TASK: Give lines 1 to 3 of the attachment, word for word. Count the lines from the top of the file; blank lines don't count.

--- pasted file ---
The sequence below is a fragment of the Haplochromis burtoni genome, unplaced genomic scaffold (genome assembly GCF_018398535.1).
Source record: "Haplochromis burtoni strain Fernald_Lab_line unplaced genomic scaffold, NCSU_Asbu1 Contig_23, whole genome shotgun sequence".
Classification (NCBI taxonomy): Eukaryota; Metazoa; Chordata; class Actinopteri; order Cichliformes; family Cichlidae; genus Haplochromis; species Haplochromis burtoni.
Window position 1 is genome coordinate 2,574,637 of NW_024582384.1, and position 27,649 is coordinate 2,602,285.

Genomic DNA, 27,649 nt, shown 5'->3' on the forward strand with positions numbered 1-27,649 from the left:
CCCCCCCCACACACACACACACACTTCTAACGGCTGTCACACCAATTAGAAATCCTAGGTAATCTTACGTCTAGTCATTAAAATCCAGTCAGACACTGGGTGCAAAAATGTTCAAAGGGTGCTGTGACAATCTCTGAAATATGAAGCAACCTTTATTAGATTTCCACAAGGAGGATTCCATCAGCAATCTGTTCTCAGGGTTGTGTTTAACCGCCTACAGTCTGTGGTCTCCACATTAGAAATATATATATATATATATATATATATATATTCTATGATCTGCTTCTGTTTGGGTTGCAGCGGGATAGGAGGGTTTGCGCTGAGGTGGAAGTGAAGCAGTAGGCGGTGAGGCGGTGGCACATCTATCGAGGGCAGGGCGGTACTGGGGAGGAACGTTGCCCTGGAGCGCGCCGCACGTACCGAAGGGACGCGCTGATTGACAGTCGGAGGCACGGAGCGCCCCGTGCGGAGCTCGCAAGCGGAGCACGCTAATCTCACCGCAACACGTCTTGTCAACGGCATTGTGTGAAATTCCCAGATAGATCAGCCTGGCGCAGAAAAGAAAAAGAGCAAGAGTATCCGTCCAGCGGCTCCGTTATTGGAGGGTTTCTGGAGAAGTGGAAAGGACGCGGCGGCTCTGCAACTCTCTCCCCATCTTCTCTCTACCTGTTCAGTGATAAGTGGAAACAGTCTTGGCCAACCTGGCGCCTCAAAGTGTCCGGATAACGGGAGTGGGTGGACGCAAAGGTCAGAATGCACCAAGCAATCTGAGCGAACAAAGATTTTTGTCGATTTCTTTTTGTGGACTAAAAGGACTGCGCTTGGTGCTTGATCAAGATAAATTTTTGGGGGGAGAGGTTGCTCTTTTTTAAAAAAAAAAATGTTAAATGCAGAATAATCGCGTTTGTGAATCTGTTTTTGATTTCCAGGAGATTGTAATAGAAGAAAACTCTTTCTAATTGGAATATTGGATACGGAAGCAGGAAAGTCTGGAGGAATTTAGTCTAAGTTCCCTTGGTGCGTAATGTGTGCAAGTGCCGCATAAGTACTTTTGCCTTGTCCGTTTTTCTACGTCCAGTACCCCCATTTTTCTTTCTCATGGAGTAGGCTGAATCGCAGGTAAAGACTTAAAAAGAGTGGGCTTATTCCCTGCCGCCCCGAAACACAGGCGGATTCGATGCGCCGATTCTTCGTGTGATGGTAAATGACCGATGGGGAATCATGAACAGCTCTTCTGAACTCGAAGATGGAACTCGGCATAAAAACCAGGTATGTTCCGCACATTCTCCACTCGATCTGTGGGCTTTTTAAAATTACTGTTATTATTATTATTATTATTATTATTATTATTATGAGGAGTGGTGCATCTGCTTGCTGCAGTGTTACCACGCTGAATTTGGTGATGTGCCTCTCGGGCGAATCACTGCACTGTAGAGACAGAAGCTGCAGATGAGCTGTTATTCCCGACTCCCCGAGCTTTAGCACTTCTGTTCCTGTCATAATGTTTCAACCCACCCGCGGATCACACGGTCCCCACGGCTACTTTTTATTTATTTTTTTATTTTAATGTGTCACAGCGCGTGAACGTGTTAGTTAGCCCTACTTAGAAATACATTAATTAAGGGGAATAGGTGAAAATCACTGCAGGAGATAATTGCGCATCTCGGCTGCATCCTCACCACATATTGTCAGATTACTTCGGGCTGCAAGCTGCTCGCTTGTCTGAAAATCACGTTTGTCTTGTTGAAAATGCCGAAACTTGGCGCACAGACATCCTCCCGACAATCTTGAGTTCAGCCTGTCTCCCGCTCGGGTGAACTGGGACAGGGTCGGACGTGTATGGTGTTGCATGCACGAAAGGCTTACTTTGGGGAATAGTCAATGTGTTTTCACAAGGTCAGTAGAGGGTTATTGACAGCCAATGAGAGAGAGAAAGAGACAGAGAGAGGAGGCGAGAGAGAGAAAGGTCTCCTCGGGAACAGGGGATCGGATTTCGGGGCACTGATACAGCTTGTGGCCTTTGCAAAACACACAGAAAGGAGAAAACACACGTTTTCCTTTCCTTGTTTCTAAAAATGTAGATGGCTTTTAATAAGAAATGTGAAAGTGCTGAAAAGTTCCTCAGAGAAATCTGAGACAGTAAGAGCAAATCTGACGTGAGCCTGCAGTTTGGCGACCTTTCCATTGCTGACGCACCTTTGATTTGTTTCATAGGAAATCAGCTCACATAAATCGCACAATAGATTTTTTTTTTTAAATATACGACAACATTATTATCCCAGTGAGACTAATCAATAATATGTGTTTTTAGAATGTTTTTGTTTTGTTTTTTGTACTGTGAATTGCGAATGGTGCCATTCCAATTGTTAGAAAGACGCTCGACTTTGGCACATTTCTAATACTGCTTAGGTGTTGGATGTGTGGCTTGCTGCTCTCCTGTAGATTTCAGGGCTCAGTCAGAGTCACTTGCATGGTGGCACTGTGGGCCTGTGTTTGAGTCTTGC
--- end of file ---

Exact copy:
The sequence below is a fragment of the Haplochromis burtoni genome, unplaced genomic scaffold (genome assembly GCF_018398535.1).
Source record: "Haplochromis burtoni strain Fernald_Lab_line unplaced genomic scaffold, NCSU_Asbu1 Contig_23, whole genome shotgun sequence".
Classification (NCBI taxonomy): Eukaryota; Metazoa; Chordata; class Actinopteri; order Cichliformes; family Cichlidae; genus Haplochromis; species Haplochromis burtoni.